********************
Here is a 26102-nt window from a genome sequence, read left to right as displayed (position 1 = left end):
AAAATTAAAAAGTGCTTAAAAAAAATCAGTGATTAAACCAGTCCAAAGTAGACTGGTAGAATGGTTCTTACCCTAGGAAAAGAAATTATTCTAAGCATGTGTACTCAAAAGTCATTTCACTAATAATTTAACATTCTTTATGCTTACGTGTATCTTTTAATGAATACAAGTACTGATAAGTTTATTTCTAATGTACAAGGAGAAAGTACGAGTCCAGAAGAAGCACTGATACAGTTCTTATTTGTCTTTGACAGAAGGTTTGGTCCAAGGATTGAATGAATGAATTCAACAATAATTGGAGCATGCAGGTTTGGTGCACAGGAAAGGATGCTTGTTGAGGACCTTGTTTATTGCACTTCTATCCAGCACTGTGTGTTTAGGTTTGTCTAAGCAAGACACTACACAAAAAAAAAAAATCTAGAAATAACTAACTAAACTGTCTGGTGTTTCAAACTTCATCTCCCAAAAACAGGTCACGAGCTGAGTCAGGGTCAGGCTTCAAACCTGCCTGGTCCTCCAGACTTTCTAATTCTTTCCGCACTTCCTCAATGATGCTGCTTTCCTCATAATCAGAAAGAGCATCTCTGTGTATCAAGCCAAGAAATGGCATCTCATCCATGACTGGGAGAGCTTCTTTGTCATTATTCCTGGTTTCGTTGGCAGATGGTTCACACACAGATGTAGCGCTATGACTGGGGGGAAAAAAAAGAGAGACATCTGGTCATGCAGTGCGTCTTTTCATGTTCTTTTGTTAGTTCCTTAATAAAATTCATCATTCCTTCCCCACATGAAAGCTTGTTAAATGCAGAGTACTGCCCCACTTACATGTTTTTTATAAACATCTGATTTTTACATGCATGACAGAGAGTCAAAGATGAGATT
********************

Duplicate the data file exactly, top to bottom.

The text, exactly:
Here is a 26102-nt window from a genome sequence, read left to right as displayed (position 1 = left end):
AAAATTAAAAAGTGCTTAAAAAAAATCAGTGATTAAACCAGTCCAAAGTAGACTGGTAGAATGGTTCTTACCCTAGGAAAAGAAATTATTCTAAGCATGTGTACTCAAAAGTCATTTCACTAATAATTTAACATTCTTTATGCTTACGTGTATCTTTTAATGAATACAAGTACTGATAAGTTTATTTCTAATGTACAAGGAGAAAGTACGAGTCCAGAAGAAGCACTGATACAGTTCTTATTTGTCTTTGACAGAAGGTTTGGTCCAAGGATTGAATGAATGAATTCAACAATAATTGGAGCATGCAGGTTTGGTGCACAGGAAAGGATGCTTGTTGAGGACCTTGTTTATTGCACTTCTATCCAGCACTGTGTGTTTAGGTTTGTCTAAGCAAGACACTACACAAAAAAAAAAAATCTAGAAATAACTAACTAAACTGTCTGGTGTTTCAAACTTCATCTCCCAAAAACAGGTCACGAGCTGAGTCAGGGTCAGGCTTCAAACCTGCCTGGTCCTCCAGACTTTCTAATTCTTTCCGCACTTCCTCAATGATGCTGCTTTCCTCATAATCAGAAAGAGCATCTCTGTGTATCAAGCCAAGAAATGGCATCTCATCCATGACTGGGAGAGCTTCTTTGTCATTATTCCTGGTTTCGTTGGCAGATGGTTCACACACAGATGTAGCGCTATGACTGGGGGGAAAAAAAAGAGAGACATCTGGTCATGCAGTGCGTCTTTTCATGTTCTTTTGTTAGTTCCTTAATAAAATTCATCATTCCTTCCCCACATGAAAGCTTGTTAAATGCAGAGTACTGCCCCACTTACATGTTTTTTATAAACATCTGATTTTTACATGCATGACAGAGAGTCAAAGATGAGATT